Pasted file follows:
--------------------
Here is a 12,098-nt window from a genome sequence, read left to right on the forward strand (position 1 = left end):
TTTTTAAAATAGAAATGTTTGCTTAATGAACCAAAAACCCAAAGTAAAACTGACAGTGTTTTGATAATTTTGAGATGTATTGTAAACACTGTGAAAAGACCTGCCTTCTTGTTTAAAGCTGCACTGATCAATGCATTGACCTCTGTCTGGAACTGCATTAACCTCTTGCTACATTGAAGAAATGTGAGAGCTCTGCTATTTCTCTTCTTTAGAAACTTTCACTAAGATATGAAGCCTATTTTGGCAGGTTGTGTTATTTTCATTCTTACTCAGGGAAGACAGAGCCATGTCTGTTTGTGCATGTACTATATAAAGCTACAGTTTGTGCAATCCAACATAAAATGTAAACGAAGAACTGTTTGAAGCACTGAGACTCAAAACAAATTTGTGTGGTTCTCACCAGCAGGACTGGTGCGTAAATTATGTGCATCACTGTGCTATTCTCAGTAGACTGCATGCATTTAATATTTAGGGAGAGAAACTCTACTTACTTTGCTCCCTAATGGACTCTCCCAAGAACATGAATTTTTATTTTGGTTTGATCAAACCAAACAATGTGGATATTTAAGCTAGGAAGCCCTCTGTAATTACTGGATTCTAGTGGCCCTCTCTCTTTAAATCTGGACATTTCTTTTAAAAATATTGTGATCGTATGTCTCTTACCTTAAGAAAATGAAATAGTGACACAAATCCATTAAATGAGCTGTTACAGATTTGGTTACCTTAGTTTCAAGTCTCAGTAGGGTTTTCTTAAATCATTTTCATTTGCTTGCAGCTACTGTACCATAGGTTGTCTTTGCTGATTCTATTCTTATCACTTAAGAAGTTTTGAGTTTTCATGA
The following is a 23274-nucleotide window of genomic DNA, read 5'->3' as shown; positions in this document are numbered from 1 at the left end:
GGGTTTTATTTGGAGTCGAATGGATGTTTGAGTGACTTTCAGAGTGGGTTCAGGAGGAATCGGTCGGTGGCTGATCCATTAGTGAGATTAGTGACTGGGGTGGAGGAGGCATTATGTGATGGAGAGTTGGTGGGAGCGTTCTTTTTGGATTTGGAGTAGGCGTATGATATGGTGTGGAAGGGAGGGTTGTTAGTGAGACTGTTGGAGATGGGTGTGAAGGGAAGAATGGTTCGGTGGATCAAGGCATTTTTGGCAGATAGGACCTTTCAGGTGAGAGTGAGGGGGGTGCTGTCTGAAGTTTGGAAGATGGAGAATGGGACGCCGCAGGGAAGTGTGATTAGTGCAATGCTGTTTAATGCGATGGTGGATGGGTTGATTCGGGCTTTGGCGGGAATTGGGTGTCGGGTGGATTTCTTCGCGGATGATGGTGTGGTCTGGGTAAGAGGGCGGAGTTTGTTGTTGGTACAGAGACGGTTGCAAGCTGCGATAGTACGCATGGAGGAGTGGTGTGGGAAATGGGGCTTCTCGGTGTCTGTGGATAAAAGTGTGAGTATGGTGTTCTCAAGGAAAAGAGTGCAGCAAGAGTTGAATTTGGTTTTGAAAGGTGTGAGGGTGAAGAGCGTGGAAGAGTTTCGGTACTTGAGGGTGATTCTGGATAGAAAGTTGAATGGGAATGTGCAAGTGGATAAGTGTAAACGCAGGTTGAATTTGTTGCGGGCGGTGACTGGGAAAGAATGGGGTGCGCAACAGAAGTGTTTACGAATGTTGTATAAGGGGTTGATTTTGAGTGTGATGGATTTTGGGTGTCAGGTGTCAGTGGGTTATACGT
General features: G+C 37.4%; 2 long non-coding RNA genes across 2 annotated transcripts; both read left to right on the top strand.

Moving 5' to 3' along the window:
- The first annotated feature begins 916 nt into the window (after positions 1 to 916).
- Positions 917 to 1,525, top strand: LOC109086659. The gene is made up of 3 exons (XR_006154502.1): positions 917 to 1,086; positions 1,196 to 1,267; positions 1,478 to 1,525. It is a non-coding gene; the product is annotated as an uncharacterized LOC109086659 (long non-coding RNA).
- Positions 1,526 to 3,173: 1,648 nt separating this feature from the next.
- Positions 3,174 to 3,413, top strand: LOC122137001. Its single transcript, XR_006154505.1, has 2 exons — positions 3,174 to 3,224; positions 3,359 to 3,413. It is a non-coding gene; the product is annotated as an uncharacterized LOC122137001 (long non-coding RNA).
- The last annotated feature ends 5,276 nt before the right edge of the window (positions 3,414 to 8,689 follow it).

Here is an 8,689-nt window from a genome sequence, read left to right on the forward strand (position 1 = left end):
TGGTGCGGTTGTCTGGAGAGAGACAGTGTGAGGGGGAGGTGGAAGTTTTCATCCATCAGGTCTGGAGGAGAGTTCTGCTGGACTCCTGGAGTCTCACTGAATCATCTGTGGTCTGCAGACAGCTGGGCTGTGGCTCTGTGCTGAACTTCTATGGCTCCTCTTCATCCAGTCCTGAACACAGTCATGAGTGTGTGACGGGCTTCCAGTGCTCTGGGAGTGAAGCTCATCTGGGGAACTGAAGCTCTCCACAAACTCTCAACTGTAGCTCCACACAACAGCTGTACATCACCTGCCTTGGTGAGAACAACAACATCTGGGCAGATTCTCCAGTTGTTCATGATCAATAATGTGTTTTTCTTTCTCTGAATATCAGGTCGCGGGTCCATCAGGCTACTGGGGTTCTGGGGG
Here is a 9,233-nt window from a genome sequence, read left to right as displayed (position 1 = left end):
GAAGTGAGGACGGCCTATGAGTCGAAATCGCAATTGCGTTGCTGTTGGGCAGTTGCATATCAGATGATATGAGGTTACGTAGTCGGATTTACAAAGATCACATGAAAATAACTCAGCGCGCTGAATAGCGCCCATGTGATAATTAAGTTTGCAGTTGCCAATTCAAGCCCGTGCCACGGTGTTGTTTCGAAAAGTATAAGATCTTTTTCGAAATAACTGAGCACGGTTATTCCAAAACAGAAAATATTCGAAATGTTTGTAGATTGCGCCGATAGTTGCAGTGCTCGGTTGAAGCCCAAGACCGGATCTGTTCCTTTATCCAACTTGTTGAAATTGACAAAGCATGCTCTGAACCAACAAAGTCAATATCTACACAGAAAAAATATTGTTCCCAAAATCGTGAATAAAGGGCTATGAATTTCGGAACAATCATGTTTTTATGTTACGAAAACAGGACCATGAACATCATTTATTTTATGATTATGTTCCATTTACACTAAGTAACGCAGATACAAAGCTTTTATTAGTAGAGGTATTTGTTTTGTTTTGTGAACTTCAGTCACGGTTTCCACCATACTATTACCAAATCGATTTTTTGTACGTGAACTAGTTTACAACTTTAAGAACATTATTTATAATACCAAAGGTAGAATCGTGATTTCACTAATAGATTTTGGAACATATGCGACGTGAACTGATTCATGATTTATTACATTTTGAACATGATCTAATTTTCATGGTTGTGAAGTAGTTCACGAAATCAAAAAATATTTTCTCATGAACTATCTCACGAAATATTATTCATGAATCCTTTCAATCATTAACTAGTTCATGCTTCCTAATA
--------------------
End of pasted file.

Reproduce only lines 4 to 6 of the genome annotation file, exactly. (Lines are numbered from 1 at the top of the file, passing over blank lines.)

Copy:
GGGTTTTATTTGGAGTCGAATGGATGTTTGAGTGACTTTCAGAGTGGGTTCAGGAGGAATCGGTCGGTGGCTGATCCATTAGTGAGATTAGTGACTGGGGTGGAGGAGGCATTATGTGATGGAGAGTTGGTGGGAGCGTTCTTTTTGGATTTGGAGTAGGCGTATGATATGGTGTGGAAGGGAGGGTTGTTAGTGAGACTGTTGGAGATGGGTGTGAAGGGAAGAATGGTTCGGTGGATCAAGGCATTTTTGGCAGATAGGACCTTTCAGGTGAGAGTGAGGGGGGTGCTGTCTGAAGTTTGGAAGATGGAGAATGGGACGCCGCAGGGAAGTGTGATTAGTGCAATGCTGTTTAATGCGATGGTGGATGGGTTGATTCGGGCTTTGGCGGGAATTGGGTGTCGGGTGGATTTCTTCGCGGATGATGGTGTGGTCTGGGTAAGAGGGCGGAGTTTGTTGTTGGTACAGAGACGGTTGCAAGCTGCGATAGTACGCATGGAGGAGTGGTGTGGGAAATGGGGCTTCTCGGTGTCTGTGGATAAAAGTGTGAGTATGGTGTTCTCAAGGAAAAGAGTGCAGCAAGAGTTGAATTTGGTTTTGAAAGGTGTGAGGGTGAAGAGCGTGGAAGAGTTTCGGTACTTGAGGGTGATTCTGGATAGAAAGTTGAATGGGAATGTGCAAGTGGATAAGTGTAAACGCAGGTTGAATTTGTTGCGGGCGGTGACTGGGAAAGAATGGGGTGCGCAACAGAAGTGTTTACGAATGTTGTATAAGGGGTTGATTTTGAGTGTGATGGATTTTGGGTGTCAGGTGTCAGTGGGTTATACGT
General features: G+C 37.4%; 2 long non-coding RNA genes across 2 annotated transcripts; both read left to right on the top strand.

Moving 5' to 3' along the window: